Scoping the ecological footprints and handprints of QUT Kelvin Grove Campus and Village: collective student project

Adult education Ecological footprint Precinct indicators Community development Energy consumption Food industry and trade Sustainable living Water Brisbane Kelvin Grove
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Report Produced by 25 Students of PU80 Master of Health Safety and Environment 2017

Edited by Melissa Haswell and Chinonye Uba

There is now a strong consensus around the world that reducing our ecological footprint and caring for our environment is absolutely essential for the health and wellbeing of present and future generations. According to the Global Footprint Network, Australians had the eleventh largest ecological footprint amongst all world’s nations in 2014 (latest available data; The average Australian in 2014 consumed the resources of 6.89 global hectares; which means if everyone lived in the same way, it would take four planet Earths to produce the resources that would be consumed. We are already witnessing major impacts of the Australian way of living on the continent’s wildlife, forests, rivers, water supplies, coastal ecosystems and reefs, and importantly, our climate.

Although there is still a long way to go for Australians to close the deficit between what we use and what is sustainable for our precious environment, there is some good news suggesting that we are on the right track. Australia’s footprint fell significantly between 2011 and 2014, from an estimated 8.80 to 6.89 global hectares per person. In contrast, over the same period, the per capita footprint in the United States of America was nearly stable from 8.54 to 8.37 global hectares per person.

Making choices that impact less on the environment, and being an active participant and sharing stories about living more sustainably is not only good for the planet – it is also good for people’s health and wellbeing. Social media has enabled a huge increase in awareness of what we can do and brought sophisticated information about how to move forward to our fingertips. However, it can also bring misinformation and confusion, making informed choices more difficult for individuals as well as for organisations.

Queensland University of Technology in Brisbane, Australia, is committed to operating as ecologically sustainable as possible while providing high quality education enabling undergraduate and postgraduate students to gain skills and knowledge to address real world challenges.  One unit that is specifically dedicated to environmental management and sustainability is PUN015, a capstone of PU80 Master of Health, Safety and Environment. In 2017, the students undertook a group challenge – to examine sustainability features and opportunities and recommend tools for auditing sustainability performance at their own campus and business area at Kelvin Grove Campus and Village.

This report presents the students’ combined contributions to a sustainability scoping review and recommended audit tools for Queensland University of Technology and associated businesses at Kelvin Grove Campus and Village located 6 kilometres north of the Central Business District of Brisbane, Queensland.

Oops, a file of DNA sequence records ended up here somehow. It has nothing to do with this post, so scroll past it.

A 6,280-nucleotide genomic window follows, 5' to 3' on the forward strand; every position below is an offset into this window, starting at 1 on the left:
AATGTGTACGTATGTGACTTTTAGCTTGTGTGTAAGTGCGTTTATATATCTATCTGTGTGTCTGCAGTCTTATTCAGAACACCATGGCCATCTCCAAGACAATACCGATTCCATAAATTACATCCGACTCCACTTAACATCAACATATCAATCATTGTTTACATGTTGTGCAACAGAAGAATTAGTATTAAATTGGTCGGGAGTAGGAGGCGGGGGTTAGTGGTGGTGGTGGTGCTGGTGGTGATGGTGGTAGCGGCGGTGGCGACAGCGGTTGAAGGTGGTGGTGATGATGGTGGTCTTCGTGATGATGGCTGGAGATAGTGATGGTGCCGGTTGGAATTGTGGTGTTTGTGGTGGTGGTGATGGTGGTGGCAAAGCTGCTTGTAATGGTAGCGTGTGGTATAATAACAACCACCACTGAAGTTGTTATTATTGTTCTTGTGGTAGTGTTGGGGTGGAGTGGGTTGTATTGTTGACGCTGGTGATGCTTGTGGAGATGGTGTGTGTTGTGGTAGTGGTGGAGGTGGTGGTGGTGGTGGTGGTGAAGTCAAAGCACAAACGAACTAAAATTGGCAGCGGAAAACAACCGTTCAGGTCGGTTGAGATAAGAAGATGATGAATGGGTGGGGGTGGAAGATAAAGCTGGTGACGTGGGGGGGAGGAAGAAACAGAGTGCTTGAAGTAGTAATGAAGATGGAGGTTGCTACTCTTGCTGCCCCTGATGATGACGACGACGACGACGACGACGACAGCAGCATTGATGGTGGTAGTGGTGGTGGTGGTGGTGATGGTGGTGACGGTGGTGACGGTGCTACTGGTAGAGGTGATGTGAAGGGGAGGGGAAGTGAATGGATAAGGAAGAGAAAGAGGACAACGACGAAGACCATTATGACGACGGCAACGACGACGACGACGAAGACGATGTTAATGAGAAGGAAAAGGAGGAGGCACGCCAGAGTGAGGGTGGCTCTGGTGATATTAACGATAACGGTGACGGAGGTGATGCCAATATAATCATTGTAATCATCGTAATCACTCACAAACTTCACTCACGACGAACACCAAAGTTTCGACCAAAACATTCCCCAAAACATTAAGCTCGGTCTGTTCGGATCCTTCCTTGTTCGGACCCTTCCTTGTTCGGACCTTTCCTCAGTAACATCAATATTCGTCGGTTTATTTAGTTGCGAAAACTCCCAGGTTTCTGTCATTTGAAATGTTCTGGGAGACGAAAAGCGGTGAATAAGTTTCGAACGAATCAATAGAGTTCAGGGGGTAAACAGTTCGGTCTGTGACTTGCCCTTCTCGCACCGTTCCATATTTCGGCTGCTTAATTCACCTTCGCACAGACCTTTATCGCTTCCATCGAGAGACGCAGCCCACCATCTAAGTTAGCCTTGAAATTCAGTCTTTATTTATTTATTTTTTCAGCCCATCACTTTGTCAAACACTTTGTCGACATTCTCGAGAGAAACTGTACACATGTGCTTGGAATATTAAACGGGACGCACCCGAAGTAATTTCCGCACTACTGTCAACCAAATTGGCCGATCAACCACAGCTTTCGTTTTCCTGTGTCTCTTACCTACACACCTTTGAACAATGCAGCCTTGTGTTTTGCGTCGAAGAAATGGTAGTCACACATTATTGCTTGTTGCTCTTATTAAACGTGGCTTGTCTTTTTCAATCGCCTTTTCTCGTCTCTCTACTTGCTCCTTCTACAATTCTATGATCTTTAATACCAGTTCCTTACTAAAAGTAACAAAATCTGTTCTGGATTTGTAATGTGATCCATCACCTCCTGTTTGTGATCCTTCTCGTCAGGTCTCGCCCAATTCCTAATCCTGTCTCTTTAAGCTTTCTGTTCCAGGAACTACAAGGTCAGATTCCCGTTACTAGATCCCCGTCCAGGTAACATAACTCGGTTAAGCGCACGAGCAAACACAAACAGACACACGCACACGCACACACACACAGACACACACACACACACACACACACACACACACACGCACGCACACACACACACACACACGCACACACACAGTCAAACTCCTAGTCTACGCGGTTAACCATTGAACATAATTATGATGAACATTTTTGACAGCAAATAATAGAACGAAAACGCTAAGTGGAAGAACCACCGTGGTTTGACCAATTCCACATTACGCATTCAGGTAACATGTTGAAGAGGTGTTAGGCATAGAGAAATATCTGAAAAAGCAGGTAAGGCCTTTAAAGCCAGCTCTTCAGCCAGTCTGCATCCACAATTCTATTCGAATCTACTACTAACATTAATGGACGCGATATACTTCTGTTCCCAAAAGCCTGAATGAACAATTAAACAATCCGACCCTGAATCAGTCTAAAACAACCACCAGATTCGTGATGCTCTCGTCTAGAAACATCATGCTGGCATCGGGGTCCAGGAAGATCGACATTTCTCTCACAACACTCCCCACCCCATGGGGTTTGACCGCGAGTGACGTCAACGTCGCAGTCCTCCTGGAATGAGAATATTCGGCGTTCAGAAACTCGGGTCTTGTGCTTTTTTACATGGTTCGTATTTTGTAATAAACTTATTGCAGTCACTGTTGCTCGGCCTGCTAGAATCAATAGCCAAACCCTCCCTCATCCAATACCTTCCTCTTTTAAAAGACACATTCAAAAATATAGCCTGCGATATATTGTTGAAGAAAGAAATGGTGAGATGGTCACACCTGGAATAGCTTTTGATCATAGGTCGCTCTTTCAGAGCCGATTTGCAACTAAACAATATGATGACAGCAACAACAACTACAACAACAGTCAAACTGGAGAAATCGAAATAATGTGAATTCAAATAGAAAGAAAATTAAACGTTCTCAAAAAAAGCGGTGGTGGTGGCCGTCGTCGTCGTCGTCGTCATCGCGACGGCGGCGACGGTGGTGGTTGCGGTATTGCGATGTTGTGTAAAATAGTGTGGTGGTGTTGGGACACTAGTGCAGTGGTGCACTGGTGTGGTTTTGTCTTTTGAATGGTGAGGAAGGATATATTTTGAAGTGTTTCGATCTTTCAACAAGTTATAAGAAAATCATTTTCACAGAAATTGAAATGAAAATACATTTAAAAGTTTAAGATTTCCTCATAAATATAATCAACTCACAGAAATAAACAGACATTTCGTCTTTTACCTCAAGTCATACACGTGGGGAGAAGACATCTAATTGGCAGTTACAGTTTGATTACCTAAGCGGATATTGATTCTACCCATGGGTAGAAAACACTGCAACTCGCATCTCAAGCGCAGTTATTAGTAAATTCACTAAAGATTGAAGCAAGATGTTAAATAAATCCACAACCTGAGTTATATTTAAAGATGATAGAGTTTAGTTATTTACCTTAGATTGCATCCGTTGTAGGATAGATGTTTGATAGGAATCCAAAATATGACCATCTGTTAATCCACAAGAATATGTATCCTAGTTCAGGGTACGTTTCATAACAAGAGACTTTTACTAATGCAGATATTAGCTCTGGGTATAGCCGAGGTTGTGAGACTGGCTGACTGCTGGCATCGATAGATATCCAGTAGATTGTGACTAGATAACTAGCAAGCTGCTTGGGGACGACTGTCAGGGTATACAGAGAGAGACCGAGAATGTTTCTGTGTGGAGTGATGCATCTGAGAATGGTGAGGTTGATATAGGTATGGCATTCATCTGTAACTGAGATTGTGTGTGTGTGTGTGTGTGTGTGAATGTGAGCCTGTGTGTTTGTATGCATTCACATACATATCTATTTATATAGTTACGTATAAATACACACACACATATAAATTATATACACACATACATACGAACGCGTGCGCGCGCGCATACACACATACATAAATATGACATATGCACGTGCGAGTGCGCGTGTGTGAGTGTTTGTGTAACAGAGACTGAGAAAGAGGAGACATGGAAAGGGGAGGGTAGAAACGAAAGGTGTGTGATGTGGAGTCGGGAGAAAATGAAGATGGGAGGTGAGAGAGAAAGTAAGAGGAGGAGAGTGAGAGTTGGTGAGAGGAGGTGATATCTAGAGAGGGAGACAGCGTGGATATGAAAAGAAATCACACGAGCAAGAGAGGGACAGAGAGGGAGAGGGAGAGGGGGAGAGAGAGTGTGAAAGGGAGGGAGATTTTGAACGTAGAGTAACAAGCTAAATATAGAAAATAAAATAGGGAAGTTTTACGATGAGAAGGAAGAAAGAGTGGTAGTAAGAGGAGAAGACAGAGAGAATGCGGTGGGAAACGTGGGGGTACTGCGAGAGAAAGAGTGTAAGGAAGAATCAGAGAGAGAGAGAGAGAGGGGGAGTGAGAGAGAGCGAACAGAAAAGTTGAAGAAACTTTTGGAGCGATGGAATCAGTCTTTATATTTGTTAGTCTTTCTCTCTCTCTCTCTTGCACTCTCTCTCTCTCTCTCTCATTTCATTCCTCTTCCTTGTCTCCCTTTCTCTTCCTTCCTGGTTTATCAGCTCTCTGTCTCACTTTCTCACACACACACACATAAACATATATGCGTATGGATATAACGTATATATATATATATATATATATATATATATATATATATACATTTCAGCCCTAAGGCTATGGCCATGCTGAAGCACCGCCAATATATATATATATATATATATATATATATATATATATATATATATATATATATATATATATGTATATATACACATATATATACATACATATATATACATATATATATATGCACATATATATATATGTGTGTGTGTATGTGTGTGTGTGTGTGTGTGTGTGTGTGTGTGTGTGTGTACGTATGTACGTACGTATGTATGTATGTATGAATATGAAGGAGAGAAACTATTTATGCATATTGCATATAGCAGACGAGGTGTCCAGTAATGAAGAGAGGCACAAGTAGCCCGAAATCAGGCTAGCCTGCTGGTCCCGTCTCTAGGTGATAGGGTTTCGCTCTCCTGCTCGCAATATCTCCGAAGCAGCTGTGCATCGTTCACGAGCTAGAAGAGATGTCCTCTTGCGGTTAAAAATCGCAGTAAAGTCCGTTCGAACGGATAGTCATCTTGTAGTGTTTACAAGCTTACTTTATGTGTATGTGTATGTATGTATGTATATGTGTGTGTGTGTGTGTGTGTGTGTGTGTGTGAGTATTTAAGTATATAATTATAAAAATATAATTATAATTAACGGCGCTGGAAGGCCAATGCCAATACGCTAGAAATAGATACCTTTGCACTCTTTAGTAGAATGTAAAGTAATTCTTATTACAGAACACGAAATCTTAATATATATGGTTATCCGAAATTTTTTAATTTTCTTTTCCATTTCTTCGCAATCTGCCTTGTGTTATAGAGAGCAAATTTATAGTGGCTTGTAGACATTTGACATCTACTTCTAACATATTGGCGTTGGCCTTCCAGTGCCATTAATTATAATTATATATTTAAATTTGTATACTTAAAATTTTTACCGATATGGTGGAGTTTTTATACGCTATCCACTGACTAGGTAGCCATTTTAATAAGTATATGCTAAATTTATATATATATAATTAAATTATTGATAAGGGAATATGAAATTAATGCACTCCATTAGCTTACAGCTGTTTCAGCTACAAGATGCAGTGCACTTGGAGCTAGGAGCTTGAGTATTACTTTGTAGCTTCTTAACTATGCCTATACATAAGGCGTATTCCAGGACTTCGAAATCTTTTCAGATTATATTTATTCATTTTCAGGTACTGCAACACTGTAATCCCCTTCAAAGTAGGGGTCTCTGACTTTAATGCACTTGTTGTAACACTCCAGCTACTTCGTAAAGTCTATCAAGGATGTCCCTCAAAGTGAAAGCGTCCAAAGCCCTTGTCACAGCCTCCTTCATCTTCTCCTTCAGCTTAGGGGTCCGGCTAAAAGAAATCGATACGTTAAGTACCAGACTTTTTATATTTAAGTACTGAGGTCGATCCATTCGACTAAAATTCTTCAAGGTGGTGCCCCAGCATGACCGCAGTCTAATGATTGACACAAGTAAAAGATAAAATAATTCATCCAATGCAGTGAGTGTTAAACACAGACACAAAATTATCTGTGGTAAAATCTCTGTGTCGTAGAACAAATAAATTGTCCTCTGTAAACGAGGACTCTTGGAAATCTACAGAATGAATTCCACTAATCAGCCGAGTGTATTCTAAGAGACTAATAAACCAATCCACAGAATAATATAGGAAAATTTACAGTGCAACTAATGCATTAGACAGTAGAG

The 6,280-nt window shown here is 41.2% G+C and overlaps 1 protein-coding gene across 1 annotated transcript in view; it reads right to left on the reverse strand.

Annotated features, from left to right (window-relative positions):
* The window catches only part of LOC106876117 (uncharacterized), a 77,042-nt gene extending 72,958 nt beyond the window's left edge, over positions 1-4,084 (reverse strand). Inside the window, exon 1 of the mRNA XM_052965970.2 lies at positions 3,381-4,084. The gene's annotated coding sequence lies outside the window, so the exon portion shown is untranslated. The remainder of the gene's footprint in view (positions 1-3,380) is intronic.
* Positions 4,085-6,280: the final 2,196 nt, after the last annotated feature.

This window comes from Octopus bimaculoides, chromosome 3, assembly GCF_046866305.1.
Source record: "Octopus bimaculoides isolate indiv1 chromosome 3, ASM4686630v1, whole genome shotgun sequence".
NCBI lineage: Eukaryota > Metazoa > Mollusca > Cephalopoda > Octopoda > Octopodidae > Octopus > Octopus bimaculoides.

Methods and Structure of the Report

The review was conducted by 29 students of the PU80 Master of Health, Safety and Environment in the School of Public Health and Social Work, Faculty of Health, QUT between July and September 2017. The activity provided partial fulfilment of assessment requirements for PUN015 Environmental Management and Sustainability. Twenty five students chose to have their work included in this report through a signed consent process. Some requested to be named alongside their work, while others preferred to only be named on the overall document.

In producing this review, the students first collectively discussed the most likely major categories of the human ‘ecological footprint’ at Kelvin Grove, i.e. environmental damage or depletion associated with consumption and/or pollution occurring through university and business activities, as well as by staff and students in their everyday lives. They also discussed ‘ecological handprints’, i.e. personal and collective behaviours and activities and knowledge sharing, development and translation into action as a result of teaching, research and social interactions in the local area via education and daily life in each area.

The students then divided into five groups to research and report on key footprint/handprint categories which form the chapters of this report; namely people, water, food, energy and waste. Each group then further sub-divided their category into more specific components to enable each student to contribute an independent, topic report to be included as a section in each chapter. These detail recent evidence on key environmental aspects and impacts on sustainability with relevance to Kelvin Grove campus and local businesses. Students also developed new tools or identified appropriate existing tools that could be used to audit the current and future status of sustainability efforts on campus. These are placed in the Appendix of the full report. Each section concludes with suggestions and recommendations for improvements that could be made to reduce the footprint and increase the handprint of Kelvin Grove campus and village.


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